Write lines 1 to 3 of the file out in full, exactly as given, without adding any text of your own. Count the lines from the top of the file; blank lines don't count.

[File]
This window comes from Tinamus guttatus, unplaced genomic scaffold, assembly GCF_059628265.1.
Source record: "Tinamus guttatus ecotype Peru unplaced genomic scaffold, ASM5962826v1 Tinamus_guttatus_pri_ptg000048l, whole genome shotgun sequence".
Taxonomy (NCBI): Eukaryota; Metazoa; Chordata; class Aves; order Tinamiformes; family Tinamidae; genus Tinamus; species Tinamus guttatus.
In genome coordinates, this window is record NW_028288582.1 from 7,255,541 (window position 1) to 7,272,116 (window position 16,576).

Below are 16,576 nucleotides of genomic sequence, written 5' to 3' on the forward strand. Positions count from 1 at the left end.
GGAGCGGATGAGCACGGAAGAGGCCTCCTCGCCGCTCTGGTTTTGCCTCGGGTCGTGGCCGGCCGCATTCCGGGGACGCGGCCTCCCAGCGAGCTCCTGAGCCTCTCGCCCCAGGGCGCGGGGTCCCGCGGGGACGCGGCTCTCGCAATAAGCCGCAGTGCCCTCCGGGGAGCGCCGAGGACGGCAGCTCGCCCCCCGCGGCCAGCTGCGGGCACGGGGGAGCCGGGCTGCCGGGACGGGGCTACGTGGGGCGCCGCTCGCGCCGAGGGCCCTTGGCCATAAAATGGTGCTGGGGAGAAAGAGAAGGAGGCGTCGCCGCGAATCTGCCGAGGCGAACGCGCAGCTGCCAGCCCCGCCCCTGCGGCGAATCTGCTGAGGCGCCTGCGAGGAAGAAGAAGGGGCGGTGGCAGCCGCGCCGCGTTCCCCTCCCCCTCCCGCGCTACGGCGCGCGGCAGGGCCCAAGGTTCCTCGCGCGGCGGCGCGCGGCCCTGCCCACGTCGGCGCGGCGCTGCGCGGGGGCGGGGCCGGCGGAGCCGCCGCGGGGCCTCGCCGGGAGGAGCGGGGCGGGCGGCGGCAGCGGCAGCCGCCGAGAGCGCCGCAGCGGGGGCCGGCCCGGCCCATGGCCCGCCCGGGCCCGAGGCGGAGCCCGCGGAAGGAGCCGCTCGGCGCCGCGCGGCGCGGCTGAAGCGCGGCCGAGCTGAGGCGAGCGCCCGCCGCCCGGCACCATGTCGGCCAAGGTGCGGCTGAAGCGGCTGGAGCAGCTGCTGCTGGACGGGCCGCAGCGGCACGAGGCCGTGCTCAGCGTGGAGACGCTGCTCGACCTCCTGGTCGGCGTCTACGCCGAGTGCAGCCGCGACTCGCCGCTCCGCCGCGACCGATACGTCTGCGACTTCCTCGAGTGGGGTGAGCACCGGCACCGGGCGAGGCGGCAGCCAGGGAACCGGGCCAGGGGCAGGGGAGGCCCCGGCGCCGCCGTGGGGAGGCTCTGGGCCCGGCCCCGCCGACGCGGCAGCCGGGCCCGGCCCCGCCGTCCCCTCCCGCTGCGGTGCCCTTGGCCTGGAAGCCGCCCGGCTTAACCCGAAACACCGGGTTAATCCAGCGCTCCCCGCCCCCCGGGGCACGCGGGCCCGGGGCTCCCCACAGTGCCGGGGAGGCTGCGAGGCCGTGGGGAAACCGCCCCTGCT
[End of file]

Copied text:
This window comes from Tinamus guttatus, unplaced genomic scaffold, assembly GCF_059628265.1.
Source record: "Tinamus guttatus ecotype Peru unplaced genomic scaffold, ASM5962826v1 Tinamus_guttatus_pri_ptg000048l, whole genome shotgun sequence".
Taxonomy (NCBI): Eukaryota; Metazoa; Chordata; class Aves; order Tinamiformes; family Tinamidae; genus Tinamus; species Tinamus guttatus.